Edité par Venice in Aedib. Aldi. Accuratissime men. Aug MDII. (Venezia. Aldo Manuzio, 1502) (1502)

Ancien(s) ou d'occasion Couverture rigide Edition originale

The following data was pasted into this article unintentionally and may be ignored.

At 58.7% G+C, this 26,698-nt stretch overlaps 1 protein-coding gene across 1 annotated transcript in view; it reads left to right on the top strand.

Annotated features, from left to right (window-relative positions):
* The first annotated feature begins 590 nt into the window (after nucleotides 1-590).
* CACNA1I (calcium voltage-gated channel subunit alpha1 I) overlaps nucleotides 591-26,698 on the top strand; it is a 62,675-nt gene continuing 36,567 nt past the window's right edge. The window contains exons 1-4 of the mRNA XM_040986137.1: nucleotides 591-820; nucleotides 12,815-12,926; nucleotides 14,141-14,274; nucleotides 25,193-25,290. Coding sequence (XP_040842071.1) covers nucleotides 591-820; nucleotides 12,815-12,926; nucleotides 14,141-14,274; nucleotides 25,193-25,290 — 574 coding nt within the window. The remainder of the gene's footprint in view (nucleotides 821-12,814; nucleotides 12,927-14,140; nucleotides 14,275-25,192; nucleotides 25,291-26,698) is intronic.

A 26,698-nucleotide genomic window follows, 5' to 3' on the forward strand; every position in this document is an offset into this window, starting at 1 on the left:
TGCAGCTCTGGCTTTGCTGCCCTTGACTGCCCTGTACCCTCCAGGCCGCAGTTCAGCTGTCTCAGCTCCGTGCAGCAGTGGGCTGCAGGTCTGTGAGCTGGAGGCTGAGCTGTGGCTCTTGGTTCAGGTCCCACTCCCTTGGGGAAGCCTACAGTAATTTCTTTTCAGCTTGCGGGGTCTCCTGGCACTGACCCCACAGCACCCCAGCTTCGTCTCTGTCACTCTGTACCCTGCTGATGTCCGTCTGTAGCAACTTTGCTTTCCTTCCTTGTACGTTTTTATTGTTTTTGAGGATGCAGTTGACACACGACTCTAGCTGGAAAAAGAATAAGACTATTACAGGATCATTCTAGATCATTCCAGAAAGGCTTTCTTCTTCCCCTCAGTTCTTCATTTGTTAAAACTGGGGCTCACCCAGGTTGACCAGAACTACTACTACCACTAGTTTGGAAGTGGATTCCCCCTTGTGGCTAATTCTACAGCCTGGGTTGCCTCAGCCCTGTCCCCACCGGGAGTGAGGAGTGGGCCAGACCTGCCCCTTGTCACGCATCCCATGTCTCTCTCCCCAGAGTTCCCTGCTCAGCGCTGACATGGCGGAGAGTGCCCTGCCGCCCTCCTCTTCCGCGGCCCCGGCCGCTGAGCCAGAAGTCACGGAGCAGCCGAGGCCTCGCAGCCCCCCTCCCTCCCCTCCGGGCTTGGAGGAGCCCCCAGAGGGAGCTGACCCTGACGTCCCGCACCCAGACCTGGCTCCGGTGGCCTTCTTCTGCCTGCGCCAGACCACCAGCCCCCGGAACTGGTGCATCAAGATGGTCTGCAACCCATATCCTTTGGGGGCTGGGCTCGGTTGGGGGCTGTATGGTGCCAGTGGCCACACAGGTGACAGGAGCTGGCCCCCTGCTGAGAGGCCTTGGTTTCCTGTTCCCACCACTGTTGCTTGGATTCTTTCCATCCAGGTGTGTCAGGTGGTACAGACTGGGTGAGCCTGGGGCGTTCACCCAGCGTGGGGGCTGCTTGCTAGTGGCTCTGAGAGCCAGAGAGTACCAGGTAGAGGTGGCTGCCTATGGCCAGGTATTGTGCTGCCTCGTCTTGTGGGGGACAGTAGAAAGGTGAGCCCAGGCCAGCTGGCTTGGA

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Description du livre : Venice in Aedib. Aldi. Accuratissime men. Aug MDII. (Venezia. Aldo Manuzio, 1502), 1502. The first Aldine printing of The Divine Comedy and the Aldine "pocket book" format and the first use of the anchor device. With the famous Aldine anchor device on the final leaf. 8vo; 160mm x 95mm, in a beautiful antique binding of full polished vellum, the spine decorated with gilt ruled raised bands separating the compartments, two of the compartments with lettering labels of dark maroon morocco gilt lettered, the covers with triple gilt fillet rules at the borders, marbled endleaves, red edges. [244] leaves, and with the f.82 blank present. A very handsome and desirable copy, very nicely bound. Internally crisp and and quite bright and clean throughout, four of the leaves a bit shorter than the others, but with the same edge colour and clearly part of the text-block for a great time, last leaf with small restoration to the upper outside corner. RARE AND IMPORTANT AND ONE OF THE GREAT BOOKS IN LITERARY AND PRINTING HISTORY. The first Aldine printing of Dante's Divine Comedy; the first edition of Dante to appear in a more handy, portable format (all previous editions were folios); the first book to contain the famous Aldine device of the anchor and dolphin (though Renouard suggests that a portion of the edition was issued without the device). According to Brunet, this is a much sought-after edition, and copies are difficult to find in complete and desirable condition. This book for all intents and purposes inaugurated the beginning of literary publishing by Aldus by which books became available to the general publis. This then is a book of the greatest importance. Printed in characteristic Aldine cursive type, this is a well margined and finely impressed copy. It was Aldus who provided the first edition of Dante to appear in a more handy, portable format (all previous editions were folios); it was the first book to contain the famous Aldine device of the anchor and dolphin (though Renouard suggests that a portion of the edition was issued without the device). According to Brunet, this is a much sought-after edition, and copies are difficult to find in complete and desirable condition. Printed in characteristic Aldine cursive type, this is a well margined and finely impressed copy. "Dante’s theme, the greatest yet attempted in poetry, was to explain and justify the Christian cosmos through the allegory of a pilgrimage. To him comes Virgil, the symbol of philosophy, to guide him through the two lower realms of the next world, which are divided according to the classifications of the ‘Ethics’ of Aristotle. Hell is seen as an inverted cone with its point where lies Lucifer fixed in ice at the centre of the world, and the pilgrimage from it a climb to the foot of and then up the Purgatorial Mountain. Along the way Dante passes Popes, Kings and Emperors, poets, warriors and citizens of Florence, expiating the sins of their life on earth. On the summit is the Earthly Paradise where Beatrice meets them and Virgil departs. Dante is now led through the various spheres of heaven, and the poem ends with a vision of the Deity. The audacity of his theme, the success of its treatment, the beauty and majesty of his verse, have ensured that his poem never lost its reputation. The picture of divine justice is entirely unclouded by Dante’s own political prejudices, and his language never falls short of what he describes." PMM. N° de réf. du libraire 23547